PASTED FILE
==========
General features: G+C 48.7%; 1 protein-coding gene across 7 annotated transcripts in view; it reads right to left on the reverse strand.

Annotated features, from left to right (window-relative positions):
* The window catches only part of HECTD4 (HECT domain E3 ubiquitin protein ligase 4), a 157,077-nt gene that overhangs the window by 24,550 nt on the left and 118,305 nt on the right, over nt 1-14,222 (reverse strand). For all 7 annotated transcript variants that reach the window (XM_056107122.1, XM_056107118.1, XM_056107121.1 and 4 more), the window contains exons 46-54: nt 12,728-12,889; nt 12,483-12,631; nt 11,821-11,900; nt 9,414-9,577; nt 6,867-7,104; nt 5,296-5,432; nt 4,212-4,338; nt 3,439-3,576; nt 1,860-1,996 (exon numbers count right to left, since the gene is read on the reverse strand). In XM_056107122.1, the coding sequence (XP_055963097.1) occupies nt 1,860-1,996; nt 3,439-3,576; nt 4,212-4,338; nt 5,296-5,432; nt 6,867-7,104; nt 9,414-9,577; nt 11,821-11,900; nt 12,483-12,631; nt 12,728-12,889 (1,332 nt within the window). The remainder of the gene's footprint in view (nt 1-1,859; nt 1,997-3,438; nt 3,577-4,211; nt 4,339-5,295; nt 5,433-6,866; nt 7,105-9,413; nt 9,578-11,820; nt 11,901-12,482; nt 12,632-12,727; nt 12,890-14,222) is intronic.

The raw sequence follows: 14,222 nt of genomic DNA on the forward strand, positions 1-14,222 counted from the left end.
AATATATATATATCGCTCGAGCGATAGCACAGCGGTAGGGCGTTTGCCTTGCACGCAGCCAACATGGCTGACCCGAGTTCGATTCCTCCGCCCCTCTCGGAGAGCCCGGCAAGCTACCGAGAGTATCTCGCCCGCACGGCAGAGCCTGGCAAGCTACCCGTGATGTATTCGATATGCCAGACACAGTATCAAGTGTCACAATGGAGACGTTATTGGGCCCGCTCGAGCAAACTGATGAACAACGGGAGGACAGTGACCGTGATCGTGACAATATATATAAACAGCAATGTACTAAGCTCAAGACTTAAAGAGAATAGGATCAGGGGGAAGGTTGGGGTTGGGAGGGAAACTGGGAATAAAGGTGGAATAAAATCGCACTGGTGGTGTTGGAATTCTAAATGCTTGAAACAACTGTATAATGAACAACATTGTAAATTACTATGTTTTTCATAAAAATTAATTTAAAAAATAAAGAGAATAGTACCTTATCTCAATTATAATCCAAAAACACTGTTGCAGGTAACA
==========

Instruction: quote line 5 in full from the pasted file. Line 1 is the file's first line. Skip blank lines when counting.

AATATATATATATCGCTCGAGCGATAGCACAGCGGTAGGGCGTTTGCCTTGCACGCAGCCAACATGGCTGACCCGAGTTCGATTCCTCCGCCCCTCTCGGAGAGCCCGGCAAGCTACCGAGAGTATCTCGCCCGCACGGCAGAGCCTGGCAAGCTACCCGTGATGTATTCGATATGCCAGACACAGTATCAAGTGTCACAATGGAGACGTTATTGGGCCCGCTCGAGCAAACTGATGAACAACGGGAGGACAGTGACCGTGATCGTGACAATATATATAAACAGCAATGTACTAAGCTCAAGACTTAAAGAGAATAGGATCAGGGGGAAGGTTGGGGTTGGGAGGGAAACTGGGAATAAAGGTGGAATAAAATCGCACTGGTGGTGTTGGAATTCTAAATGCTTGAAACAACTGTATAATGAACAACATTGTAAATTACTATGTTTTTCATAAAAATTAATTTAAAAAATAAAGAGAATAGTACCTTATCTCAATTATAATCCAAAAACACTGTTGCAGGTAACA